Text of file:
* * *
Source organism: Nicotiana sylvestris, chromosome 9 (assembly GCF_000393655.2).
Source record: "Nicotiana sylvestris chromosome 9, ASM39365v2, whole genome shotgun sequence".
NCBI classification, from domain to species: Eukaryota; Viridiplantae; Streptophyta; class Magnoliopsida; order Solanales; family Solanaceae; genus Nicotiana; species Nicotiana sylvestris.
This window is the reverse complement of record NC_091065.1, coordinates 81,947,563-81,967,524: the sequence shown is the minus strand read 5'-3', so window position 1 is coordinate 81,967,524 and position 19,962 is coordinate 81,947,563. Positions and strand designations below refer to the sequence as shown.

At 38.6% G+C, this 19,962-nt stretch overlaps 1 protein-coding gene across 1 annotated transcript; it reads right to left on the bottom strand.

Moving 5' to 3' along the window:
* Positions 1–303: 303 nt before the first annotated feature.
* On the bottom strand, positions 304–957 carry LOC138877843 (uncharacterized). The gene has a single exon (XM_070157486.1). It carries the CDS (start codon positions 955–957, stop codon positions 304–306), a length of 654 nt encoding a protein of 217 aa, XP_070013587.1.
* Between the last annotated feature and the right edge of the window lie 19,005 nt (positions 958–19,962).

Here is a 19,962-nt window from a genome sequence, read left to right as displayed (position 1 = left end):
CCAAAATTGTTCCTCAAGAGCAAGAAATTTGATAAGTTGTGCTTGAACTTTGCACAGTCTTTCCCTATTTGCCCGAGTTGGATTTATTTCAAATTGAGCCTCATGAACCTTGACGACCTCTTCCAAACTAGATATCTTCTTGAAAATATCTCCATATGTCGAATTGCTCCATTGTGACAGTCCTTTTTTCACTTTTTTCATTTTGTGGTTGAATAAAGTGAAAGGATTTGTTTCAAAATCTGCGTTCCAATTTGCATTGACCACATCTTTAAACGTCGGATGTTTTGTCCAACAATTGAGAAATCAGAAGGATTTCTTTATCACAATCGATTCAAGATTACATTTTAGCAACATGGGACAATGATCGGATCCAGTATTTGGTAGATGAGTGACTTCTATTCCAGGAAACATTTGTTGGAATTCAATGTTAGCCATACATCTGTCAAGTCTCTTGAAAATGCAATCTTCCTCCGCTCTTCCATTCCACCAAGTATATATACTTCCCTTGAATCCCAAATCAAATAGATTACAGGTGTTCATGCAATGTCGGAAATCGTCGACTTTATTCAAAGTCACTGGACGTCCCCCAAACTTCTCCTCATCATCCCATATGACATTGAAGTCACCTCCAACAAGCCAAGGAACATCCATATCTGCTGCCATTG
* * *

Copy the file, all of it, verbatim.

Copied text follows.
Source organism: Nicotiana sylvestris, chromosome 9 (assembly GCF_000393655.2).
Source record: "Nicotiana sylvestris chromosome 9, ASM39365v2, whole genome shotgun sequence".
NCBI classification, from domain to species: Eukaryota; Viridiplantae; Streptophyta; class Magnoliopsida; order Solanales; family Solanaceae; genus Nicotiana; species Nicotiana sylvestris.
This window is the reverse complement of record NC_091065.1, coordinates 81,947,563-81,967,524: the sequence shown is the minus strand read 5'-3', so window position 1 is coordinate 81,967,524 and position 19,962 is coordinate 81,947,563. Positions and strand designations below refer to the sequence as shown.

At 38.6% G+C, this 19,962-nt stretch overlaps 1 protein-coding gene across 1 annotated transcript; it reads right to left on the bottom strand.

Moving 5' to 3' along the window:
* Positions 1–303: 303 nt before the first annotated feature.
* On the bottom strand, positions 304–957 carry LOC138877843 (uncharacterized). The gene has a single exon (XM_070157486.1). It carries the CDS (start codon positions 955–957, stop codon positions 304–306), a length of 654 nt encoding a protein of 217 aa, XP_070013587.1.
* Between the last annotated feature and the right edge of the window lie 19,005 nt (positions 958–19,962).

Here is a 19,962-nt window from a genome sequence, read left to right as displayed (position 1 = left end):
CCAAAATTGTTCCTCAAGAGCAAGAAATTTGATAAGTTGTGCTTGAACTTTGCACAGTCTTTCCCTATTTGCCCGAGTTGGATTTATTTCAAATTGAGCCTCATGAACCTTGACGACCTCTTCCAAACTAGATATCTTCTTGAAAATATCTCCATATGTCGAATTGCTCCATTGTGACAGTCCTTTTTTCACTTTTTTCATTTTGTGGTTGAATAAAGTGAAAGGATTTGTTTCAAAATCTGCGTTCCAATTTGCATTGACCACATCTTTAAACGTCGGATGTTTTGTCCAACAATTGAGAAATCAGAAGGATTTCTTTATCACAATCGATTCAAGATTACATTTTAGCAACATGGGACAATGATCGGATCCAGTATTTGGTAGATGAGTGACTTCTATTCCAGGAAACATTTGTTGGAATTCAATGTTAGCCATACATCTGTCAAGTCTCTTGAAAATGCAATCTTCCTCCGCTCTTCCATTCCACCAAGTATATATACTTCCCTTGAATCCCAAATCAAATAGATTACAGGTGTTCATGCAATGTCGGAAATCGTCGACTTTATTCAAAGTCACTGGACGTCCCCCAAACTTCTCCTCATCATCCCATATGACATTGAAGTCACCTCCAACAAGCCAAGGAACATCCATATCTGCTGCCATTG